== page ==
Comparatively few women in Japan hold decision-making or leadership positions. Patriarchal values, gender norms and gender-based division of labour still exist at home, in the workplace and in society.
In 2013, the administration of Japanese President Shinzō Abe positioned advancement of women’s participation in the labor force as central to Japan’s economic growth. Although a number of policies and legal frameworks have been put in place, and the number of women in the workforce increased by 2 million from 2012 to 2017, progress has been limited.
Asako Osaki's presenation 'Women's Empowerment in Japan: Progress, Challenges, and Ways Forward' addresses additional hurdles and steps to be taken to create a "society where women shine."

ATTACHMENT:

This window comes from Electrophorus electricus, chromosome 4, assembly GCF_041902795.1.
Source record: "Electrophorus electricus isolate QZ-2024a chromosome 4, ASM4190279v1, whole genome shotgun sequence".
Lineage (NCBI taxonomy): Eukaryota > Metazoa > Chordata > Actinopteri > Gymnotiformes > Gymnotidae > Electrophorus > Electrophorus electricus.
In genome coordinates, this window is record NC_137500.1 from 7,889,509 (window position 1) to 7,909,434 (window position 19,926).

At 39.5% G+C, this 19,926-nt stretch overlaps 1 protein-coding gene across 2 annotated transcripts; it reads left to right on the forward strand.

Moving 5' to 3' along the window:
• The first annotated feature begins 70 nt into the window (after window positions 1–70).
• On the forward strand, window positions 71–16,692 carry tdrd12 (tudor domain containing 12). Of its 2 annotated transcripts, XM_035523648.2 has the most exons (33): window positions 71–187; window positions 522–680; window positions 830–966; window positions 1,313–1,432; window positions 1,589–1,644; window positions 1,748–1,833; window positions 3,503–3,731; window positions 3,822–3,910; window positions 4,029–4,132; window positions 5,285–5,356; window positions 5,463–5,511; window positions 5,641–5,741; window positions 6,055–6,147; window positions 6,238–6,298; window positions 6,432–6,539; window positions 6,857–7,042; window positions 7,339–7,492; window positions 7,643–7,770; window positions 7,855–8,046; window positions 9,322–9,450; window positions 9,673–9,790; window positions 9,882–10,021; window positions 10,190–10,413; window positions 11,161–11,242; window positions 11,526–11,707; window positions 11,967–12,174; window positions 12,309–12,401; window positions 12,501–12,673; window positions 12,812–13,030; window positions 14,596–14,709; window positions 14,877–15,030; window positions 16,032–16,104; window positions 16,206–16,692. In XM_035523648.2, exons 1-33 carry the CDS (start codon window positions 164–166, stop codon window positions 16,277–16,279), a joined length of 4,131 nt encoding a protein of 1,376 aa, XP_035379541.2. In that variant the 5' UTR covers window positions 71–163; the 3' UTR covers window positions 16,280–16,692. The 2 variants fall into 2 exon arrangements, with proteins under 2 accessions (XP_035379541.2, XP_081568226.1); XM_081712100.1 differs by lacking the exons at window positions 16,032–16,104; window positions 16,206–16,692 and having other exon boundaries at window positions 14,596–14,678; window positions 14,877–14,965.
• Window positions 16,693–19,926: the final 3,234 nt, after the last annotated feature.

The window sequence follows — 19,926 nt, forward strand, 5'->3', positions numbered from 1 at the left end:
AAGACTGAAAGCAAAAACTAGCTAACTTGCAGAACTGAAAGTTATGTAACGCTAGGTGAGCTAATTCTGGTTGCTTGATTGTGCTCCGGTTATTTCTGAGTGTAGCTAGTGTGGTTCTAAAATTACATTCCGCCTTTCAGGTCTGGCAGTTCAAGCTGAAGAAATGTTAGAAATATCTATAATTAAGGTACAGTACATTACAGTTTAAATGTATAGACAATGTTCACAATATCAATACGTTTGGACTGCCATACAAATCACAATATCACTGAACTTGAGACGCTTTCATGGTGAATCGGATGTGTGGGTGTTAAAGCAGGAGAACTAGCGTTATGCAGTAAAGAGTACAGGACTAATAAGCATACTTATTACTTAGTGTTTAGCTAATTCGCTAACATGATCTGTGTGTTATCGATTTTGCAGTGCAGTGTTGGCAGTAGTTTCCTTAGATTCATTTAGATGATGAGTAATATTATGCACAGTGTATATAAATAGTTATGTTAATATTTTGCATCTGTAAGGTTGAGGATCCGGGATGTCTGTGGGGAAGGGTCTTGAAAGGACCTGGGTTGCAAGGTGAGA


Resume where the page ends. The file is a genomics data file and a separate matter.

After receiving a masters of international affairs, Osaki joined U.N. Development Program and served as the program manager at the Bureau for Development Policy, specializing in the promotion of gender equity and women’s empowerment. Upon her return to Tokyo, she has been active in mainstreaming gender in Japan’s development assistance policies and programs, working with government, non-governmental organizations and research institutions. She is also a visiting professor at Kwansei Gakuin University and a board member of Plan International Japan.